According to the Texas Department of Transportation, in 2021, there were a total of 5,711 automobile accidents in Brazoria County. In Harris County, for the same year, there were a total of 114,674 accidents reported. As you can see, thousands of automobile accidents occur in Texas yearly, and it’s not always easy to determine who’s responsible.
Therefore, it’s essential to understand a few aspects of Texas law and when you can be held liable for a car accident.
Like many other states, Texas maintains a doctrine called modified comparative fault for personal injury claims. Modified comparative negligence allows you to be eligible for compensation in an accident if you were less than 51% at fault, also known as the 51% bar rule. Thus, if you are less than 50% at fault, your compensation will be reduced by the percentage of your fault.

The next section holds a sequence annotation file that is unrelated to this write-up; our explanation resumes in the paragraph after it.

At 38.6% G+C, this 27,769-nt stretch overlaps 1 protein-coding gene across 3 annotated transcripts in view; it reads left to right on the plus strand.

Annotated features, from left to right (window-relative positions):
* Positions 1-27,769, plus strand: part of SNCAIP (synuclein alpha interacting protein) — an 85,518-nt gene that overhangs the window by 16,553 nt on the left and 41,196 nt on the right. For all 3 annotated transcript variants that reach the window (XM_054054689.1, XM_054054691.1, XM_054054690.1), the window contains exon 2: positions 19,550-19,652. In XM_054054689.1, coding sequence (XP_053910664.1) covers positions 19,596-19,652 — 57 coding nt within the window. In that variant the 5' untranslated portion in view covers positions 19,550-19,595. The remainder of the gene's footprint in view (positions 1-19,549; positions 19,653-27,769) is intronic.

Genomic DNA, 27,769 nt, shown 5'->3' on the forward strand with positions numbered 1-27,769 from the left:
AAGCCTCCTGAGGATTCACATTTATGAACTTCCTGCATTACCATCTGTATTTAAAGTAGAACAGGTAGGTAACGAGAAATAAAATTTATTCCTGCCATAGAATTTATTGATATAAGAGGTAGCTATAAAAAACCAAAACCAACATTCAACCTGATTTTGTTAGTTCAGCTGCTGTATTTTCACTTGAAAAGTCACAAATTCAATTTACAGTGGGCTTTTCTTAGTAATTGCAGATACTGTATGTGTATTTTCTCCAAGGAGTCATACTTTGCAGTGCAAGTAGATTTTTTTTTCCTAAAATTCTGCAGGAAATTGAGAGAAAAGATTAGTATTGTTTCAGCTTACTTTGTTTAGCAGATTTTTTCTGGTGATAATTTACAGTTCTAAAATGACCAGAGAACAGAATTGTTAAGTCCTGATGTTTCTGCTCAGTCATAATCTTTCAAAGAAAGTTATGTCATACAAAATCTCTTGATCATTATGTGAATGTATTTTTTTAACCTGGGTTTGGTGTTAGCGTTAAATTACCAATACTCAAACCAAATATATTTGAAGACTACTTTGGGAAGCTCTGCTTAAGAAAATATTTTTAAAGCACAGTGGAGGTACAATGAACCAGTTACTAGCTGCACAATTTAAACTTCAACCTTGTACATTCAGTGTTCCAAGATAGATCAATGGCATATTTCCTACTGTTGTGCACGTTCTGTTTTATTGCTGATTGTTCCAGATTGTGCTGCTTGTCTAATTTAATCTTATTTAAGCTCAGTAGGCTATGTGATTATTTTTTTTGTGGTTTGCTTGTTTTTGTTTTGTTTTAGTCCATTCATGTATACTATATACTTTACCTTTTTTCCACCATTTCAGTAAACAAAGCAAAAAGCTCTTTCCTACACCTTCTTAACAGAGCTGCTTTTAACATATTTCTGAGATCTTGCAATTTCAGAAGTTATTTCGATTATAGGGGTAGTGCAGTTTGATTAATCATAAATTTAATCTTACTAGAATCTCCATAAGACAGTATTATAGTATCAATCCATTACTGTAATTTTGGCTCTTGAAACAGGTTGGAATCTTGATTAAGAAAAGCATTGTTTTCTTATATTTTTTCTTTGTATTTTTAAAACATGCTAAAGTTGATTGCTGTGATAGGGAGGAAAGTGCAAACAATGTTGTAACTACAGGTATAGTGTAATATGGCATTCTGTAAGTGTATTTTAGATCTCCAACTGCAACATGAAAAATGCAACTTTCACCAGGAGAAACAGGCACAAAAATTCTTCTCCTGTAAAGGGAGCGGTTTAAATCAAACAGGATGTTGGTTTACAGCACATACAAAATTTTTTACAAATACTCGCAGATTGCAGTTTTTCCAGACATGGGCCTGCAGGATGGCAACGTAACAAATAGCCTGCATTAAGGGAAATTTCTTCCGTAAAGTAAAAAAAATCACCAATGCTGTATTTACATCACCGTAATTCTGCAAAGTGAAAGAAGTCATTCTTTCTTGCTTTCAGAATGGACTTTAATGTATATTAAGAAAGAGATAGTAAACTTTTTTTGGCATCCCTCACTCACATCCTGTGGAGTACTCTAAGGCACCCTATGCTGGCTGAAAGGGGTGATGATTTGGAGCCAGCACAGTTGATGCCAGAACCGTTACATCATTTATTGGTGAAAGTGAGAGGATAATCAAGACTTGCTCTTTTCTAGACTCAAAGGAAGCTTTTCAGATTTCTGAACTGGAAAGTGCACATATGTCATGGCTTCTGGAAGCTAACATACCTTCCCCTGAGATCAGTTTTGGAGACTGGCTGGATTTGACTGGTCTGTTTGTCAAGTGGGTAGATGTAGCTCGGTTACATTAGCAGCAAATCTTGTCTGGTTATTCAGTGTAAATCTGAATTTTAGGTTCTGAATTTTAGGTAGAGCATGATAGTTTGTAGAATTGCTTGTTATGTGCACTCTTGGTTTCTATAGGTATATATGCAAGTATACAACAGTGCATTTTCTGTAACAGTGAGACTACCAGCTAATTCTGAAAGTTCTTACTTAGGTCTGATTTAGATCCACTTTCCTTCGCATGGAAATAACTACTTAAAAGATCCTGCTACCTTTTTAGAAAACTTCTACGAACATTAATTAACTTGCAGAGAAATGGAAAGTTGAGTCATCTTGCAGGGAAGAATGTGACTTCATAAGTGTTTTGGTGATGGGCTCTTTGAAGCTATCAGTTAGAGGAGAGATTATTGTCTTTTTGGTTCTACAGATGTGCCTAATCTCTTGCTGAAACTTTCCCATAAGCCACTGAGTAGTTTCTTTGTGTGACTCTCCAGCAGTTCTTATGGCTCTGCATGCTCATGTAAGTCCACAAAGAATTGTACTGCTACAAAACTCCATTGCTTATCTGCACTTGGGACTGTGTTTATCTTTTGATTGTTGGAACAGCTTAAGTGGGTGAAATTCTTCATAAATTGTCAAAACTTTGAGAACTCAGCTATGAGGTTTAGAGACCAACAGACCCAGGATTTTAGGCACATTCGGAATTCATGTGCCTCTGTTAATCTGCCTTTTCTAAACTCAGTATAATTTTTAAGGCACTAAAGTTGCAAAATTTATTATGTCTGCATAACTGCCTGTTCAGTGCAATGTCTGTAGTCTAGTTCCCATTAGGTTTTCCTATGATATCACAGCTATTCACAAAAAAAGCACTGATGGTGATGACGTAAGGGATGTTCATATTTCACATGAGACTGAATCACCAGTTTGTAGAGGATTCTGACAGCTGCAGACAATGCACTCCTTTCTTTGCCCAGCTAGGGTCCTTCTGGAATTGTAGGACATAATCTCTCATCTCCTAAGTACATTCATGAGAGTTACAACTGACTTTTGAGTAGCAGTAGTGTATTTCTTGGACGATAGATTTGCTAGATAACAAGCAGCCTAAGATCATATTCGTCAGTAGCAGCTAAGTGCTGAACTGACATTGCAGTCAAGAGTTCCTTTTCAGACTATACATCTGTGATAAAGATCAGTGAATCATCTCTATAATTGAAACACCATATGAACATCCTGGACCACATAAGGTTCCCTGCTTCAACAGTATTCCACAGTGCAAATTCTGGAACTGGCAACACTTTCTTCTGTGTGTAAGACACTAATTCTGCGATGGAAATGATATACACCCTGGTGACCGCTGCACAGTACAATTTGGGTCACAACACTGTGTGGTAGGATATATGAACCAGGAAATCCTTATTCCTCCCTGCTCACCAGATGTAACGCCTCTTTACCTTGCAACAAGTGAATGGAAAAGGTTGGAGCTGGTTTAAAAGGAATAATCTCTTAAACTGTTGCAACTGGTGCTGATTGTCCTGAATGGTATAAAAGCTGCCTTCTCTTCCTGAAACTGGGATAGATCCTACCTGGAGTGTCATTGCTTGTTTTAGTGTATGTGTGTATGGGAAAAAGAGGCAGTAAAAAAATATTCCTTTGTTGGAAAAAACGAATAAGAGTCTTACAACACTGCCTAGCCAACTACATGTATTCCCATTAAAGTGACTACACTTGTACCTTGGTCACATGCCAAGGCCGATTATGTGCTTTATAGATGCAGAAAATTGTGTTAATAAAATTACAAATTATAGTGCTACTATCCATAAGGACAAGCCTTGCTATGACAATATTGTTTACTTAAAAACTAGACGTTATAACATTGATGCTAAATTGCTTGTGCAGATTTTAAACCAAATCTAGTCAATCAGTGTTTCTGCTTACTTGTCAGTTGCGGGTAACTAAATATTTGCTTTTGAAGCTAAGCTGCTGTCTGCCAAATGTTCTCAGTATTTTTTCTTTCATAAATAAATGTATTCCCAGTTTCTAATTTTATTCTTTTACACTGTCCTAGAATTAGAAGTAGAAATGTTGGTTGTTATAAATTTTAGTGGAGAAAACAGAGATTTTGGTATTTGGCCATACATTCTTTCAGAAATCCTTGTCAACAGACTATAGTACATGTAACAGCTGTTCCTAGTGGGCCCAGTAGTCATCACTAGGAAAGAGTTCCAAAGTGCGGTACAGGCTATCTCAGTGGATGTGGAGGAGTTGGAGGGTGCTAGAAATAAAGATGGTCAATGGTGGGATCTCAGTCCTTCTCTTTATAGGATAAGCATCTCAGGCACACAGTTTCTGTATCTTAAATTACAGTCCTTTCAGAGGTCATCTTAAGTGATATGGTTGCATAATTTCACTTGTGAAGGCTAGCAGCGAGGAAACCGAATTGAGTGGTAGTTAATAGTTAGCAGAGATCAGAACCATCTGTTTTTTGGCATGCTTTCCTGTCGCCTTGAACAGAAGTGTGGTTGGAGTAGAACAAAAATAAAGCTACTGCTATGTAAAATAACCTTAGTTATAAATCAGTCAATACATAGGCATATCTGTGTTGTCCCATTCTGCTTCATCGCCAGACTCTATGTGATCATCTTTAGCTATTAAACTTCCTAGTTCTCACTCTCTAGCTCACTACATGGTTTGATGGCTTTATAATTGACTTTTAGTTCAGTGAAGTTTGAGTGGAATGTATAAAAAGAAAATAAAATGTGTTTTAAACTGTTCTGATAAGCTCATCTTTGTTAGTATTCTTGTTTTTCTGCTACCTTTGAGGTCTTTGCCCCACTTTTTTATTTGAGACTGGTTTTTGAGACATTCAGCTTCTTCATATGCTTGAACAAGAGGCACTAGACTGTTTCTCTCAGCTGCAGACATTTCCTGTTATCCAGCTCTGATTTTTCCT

à For example, if your damages in a car accident totaled $30,000, but you were found to be 30% at fault, your damages will be reduced by 30% or, in this example, $9,000. Therefore, you will be able to recover $21,000 and not the entire $30,000.
However, an injured driver may not recover damages if his percentage of responsibility is greater than 50%. This means if you are found to be more than 51% at fault for the accident, you won’t be able to recover anything.
Generally, fault can be determined by a formal trier of fact (like a judge or jury) or by an informal trier of fact, like an insurance company. In both circumstances, fault is determined by evidence such as police reports, witness statements, and camera footage.
If you’ve been injured in a car accident, an experienced attorney at The Furey Law Firm is ready to help. Contact us today to schedule your free consultation.
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